LANSING, March 29, 2001 - Many of the perceived threats to Michigan's agricultural
livelihood can be made into opportunities, according to Michigan Farm Bureau
(MFB) President Wayne Wood, who recently returned from a study tour of Mexico
with 26 Farm Bureau members, legislators and agricultural leaders.
The nine-day trip revealed that Mexico is a country mired in
poverty in some areas and enjoying prosperity in others.
"Imagine watching a farmer break a new tract of ground
with a seven-bottom plow, and a mile down the road, a farmer is plowing with a
donkey," Wood said. "Some farmers were cutting hay with a mower, and
others were using a scythe and piling it up to dry."
Despite that huge disparity between the "haves"
and the "have nots," Mexico is concerned about many of the same
things Michigan farmers worry about.
"They're concerned about NAFTA the same as we
are," he said. "They feel that maybe U.S. goods are going there more
freely than their goods are coming here. A strong concern of theirs is that
their good workers come here, and they're left with the poorer workers. I saw
people there working for $6 to $10 a day for a nine-hour day. Their labor
situation will require a higher level of mechanization in the near
Farmers also are leaving the country.
"A few years ago the government broke up their large
farms and gave small parcels, about five hectares (2.47 acres per hectare), to
farmers," said Wood. "But there are few loan opportunities, so they
have to work very hard just to be sure they can live off it. They're very much
subsistence farmers. But Bolivia is luring their farmers away because they're
giving them land. So the best farmers are leaving."
Many small farmers are joining a union in Mexico that runs
more like a cooperative, but times still are tough.
"The president of the union said that for a small farm
to succeed, it needs four sons, three of whom work in the States and send money
home," Wood recalled.
But even with Mexico's economic and social challenges, there
are plenty of opportunities for Michigan farmers.
"I think there's a real opportunity for Michigan
apples," said Wood. "Washington state seems to have a hold on that
market now because it has been able to meet Mexico's requirements on
phytosanitary procedures. But we have to explore that market."
Wood added he believes there is "a great opportunity to
set up a system with our universities to continue Mexican workers' agricultural
education while they work in the United States.
"As the majority of Mexican consumers see an improvement
in their discretionary income, an opportunity for non-subsistence food products
will emerge," he said. "That'd be beneficial since value-added,
upscale food products in Mexican supermarkets tend to originate in the
While Michigan deals with its bovine tuberculosis problem,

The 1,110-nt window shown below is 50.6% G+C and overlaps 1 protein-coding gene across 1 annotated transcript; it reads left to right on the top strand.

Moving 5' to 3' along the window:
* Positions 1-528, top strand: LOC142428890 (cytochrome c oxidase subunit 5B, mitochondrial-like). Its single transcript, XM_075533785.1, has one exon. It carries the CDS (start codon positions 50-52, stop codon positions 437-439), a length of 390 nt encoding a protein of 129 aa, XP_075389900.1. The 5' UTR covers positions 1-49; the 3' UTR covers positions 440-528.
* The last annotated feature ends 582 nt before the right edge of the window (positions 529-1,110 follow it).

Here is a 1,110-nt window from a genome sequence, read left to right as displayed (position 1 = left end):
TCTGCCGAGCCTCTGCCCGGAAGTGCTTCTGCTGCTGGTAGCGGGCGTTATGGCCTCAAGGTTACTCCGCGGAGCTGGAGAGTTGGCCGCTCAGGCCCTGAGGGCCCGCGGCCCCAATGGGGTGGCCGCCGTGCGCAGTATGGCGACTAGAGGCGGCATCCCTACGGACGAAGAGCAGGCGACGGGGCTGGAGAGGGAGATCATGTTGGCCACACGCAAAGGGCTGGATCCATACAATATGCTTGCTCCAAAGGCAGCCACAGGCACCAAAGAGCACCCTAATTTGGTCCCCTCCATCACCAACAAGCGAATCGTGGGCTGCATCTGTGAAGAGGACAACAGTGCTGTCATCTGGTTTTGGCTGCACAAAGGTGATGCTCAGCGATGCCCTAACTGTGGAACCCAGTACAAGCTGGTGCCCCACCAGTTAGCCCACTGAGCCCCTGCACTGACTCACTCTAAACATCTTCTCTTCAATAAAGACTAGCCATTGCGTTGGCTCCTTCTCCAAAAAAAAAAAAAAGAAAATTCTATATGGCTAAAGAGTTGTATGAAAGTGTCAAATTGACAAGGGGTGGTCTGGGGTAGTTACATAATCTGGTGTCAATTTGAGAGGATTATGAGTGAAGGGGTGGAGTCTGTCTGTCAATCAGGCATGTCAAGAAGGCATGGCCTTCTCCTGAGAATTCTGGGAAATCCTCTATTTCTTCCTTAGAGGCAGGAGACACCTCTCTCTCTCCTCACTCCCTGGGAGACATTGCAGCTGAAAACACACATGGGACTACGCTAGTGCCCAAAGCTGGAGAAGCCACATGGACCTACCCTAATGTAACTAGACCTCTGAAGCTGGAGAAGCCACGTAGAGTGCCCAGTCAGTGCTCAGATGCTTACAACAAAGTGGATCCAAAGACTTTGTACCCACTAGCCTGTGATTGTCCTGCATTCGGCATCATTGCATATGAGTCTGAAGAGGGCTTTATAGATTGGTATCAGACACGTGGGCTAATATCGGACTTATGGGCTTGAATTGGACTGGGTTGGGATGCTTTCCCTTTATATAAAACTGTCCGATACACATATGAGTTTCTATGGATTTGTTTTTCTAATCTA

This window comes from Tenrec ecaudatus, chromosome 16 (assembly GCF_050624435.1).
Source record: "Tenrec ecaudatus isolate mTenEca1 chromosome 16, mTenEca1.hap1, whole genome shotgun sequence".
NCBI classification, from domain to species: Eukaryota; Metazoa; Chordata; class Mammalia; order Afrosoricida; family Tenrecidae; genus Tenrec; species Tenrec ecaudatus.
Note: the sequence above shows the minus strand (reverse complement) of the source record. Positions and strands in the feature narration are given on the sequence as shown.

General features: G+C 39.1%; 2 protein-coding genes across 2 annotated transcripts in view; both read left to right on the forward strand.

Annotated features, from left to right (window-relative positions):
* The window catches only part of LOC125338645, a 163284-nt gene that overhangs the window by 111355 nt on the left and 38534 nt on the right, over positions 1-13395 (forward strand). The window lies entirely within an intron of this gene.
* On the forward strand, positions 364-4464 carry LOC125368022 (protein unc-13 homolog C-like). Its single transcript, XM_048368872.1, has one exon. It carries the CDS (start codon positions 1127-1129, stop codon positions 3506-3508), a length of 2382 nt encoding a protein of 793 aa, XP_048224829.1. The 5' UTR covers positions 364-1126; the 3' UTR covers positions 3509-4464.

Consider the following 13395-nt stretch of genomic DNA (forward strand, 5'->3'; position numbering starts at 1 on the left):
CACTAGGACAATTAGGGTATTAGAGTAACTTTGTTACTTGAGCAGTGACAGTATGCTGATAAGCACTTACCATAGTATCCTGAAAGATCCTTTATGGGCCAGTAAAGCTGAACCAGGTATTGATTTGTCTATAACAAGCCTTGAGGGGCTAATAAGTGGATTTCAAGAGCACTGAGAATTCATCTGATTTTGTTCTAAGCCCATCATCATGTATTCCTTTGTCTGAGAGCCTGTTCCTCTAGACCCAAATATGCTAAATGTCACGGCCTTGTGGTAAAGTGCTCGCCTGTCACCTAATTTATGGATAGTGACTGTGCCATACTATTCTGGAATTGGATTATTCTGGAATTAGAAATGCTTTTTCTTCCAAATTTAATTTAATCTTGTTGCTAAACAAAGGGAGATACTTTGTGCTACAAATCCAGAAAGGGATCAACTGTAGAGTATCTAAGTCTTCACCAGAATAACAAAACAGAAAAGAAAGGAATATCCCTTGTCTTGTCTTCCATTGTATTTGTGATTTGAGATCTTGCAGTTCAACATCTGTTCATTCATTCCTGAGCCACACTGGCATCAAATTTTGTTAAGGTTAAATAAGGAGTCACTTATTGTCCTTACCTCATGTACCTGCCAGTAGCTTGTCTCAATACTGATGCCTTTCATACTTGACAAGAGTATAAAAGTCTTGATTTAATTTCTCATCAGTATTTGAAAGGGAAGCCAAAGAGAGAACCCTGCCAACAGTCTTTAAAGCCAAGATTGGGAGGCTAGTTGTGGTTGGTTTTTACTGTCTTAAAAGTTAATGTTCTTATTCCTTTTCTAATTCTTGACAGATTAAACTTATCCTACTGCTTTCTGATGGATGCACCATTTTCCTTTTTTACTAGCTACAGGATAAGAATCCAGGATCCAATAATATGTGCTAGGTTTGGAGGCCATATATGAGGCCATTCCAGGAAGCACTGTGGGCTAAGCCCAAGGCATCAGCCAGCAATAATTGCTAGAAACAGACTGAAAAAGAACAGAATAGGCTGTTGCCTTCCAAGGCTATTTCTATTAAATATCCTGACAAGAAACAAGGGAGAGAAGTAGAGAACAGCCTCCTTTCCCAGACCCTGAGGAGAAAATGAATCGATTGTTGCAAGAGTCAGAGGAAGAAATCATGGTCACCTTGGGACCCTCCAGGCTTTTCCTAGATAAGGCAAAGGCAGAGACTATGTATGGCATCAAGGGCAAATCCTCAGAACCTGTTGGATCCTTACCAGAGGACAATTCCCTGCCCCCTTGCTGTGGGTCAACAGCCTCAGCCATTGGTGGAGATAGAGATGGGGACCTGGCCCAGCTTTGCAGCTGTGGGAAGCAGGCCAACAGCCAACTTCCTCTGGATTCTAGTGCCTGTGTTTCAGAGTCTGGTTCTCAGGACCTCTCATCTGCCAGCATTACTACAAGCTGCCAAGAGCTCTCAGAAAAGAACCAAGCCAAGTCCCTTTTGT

60 percent of Mexico's dairy herd is TB positive, according to Wood, a
fourth-generation Sanilac County dairy farmer.
"TB is rampant, but they still seem to get good
production," he said. "They get some government assistance with
testing, but it appeared to me that there was no indemnity program."
The MFB leader said he came back from the trip with three
areas of trade in mind that could become lucrative opportunities for Michigan
"Michigan's apple industry has been working on ways to
break down barriers to imports into Mexico, and we need to continue those
efforts," he said.
Wood said there also are tremendous opportunities for
Michigan's Christmas tree growers. "They're begging for our Christmas
Thirdly, value-added dairy products represent a good
"New Zealand is eating our lunch as far as putting
dairy products in there," he said. "Every pad of butter has New
Zealand printed on it. I think our products like ice cream represent a real
marketing opportunity for us."
Overall, Wood said he was impressed with the technological
advances Mexico has made since he visited five years ago. Still, Mexico is an
extremely poor country where research and technological advancements seem to
have reached a level limited by lack of capital and educational resources, he
"As a result of this, Mexico is very dependent on their
neighbor to the north for technological improvements necessary to their
continuing evolution as a trading partner," he said.
"People there are either very wealthy or very poor.
There doesn't seem to be a middle class. Most people are working hard just to
put the next meal on the table. The trip was enlightening and educational, but
it sure makes me appreciate the opportunities and conveniences we have back
MFB co-sponsored the Agricultural Trade Issues and Policy
Study Tour to Mexico, March 5-14.